Wynn Resorts, Limited (NASDAQ: WYNN) isn't yet a complete product, but it's showing its potential for future cash flow in Macau. In the fourth quarter, the $4.4 billion Wynn Palace completed its first full quarter of operations and nearly became the company's highest-revenue resort.
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It'll take some time for investors to get a full picture of what Wynn's future looks like, particularly in Macau, but so far, so good.
Wynn Palace in the Cotai region of Macau. Image source: Wynn Resorts.
Wynn's fourth-quarter revenue jumped 37.3% to $1.30 billion, and adjusted property EBITDA, a proxy for cash flow from a resort, rose 18.6% to $340.9 million. Net income jumped 30.5% to $113.8 million, or $1.12 per share. But more important than the top-line numbers is a look at how the company's three resorts are performing.
Wynn Las Vegas revenue fell 2% to $383.3 million, and EBITDA fell 10% to $114.6 million. Most of the decline can be attributed to a 10.6% decrease in table game win and a 6.3% decline in retail and other revenues. Las Vegas continues to be a consistent cash generator, although results were down slightly in the quarter.
Wynn's Macau operations were far more eventful in the quarter. Wynn Palace was open for the entire quarter and naturally took some business from Wynn Macau, mainly because of a table game transfer to the newer resort. That resulted in a 10.3% decline in Wynn Macau's revenue to $465.3 million and a 7% decline in EBITDA to $148.9 million.
Wynn Palace more than made up for the loss in business at Wynn Macau. The property generated $418.7 million in revenue and $77.5 million in EBITDA. It's not surprising that EBITDA margin of 18.5% is well below the Wynn Macau margin of 26.8% because it often takes a property a few quarters to iron out operations. As time goes on, the margin will likely increase.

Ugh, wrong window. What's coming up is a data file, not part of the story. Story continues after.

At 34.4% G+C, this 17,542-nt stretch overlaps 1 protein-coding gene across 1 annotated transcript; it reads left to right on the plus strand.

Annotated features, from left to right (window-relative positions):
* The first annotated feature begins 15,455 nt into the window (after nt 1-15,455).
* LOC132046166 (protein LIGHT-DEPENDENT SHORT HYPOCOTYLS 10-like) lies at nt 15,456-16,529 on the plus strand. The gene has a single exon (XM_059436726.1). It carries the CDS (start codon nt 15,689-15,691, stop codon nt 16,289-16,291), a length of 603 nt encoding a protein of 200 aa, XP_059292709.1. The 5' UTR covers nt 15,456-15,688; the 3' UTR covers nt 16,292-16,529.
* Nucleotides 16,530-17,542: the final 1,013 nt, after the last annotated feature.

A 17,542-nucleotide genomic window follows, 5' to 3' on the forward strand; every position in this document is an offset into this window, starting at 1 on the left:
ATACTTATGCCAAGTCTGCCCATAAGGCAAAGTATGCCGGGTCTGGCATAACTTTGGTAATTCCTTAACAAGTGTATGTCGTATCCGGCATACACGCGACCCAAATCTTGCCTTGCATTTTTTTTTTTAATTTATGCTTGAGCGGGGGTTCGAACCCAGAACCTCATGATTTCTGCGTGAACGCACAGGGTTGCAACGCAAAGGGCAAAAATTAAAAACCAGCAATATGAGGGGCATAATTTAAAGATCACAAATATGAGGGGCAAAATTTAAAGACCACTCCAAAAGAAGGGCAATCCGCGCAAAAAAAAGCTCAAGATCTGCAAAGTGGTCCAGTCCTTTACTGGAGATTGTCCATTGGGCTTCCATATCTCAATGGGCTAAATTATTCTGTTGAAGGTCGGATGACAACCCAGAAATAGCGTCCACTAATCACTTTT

What's encouraging is the volume already flowing through Wynn Palace. Last quarter, the average table game generated $14,926 in revenue per day. That's less than the $21,559 in revenue per table per day at Wynn Macau, but more than the $13,244 Las Vegas Sands (NYSE: LVS) generated at The Venetian Macau and $9,600 at Sands Cotai Central, both near Wynn Palace. Wynn has a history of outperforming neighbors, including both locations where Las Vegas Sands is nearby, so I would expect Wynn Palace to surpass most, if not all, of Las Vegas Sands' properties on an EBITDA basis, which would mean nearly $1 billion in EBITDA at Wynn Palace annually.
Trends to watch in the future
Investors will want to see Wynn Resorts continue to attract customers to Wynn Palace, and the more it can take from competitors rather than cannibalize from Wynn Macau, the better. And now that the VIP market is growing, it's possible Wynn will be able to capture more market share in its VIP-focused business.
It'll also be key to watch margins going forward, which should rise as Wynn Palace gets into a more normal routine. And if margins rise, so will profitability, and that's what investors have been hoping for from this new property all along.
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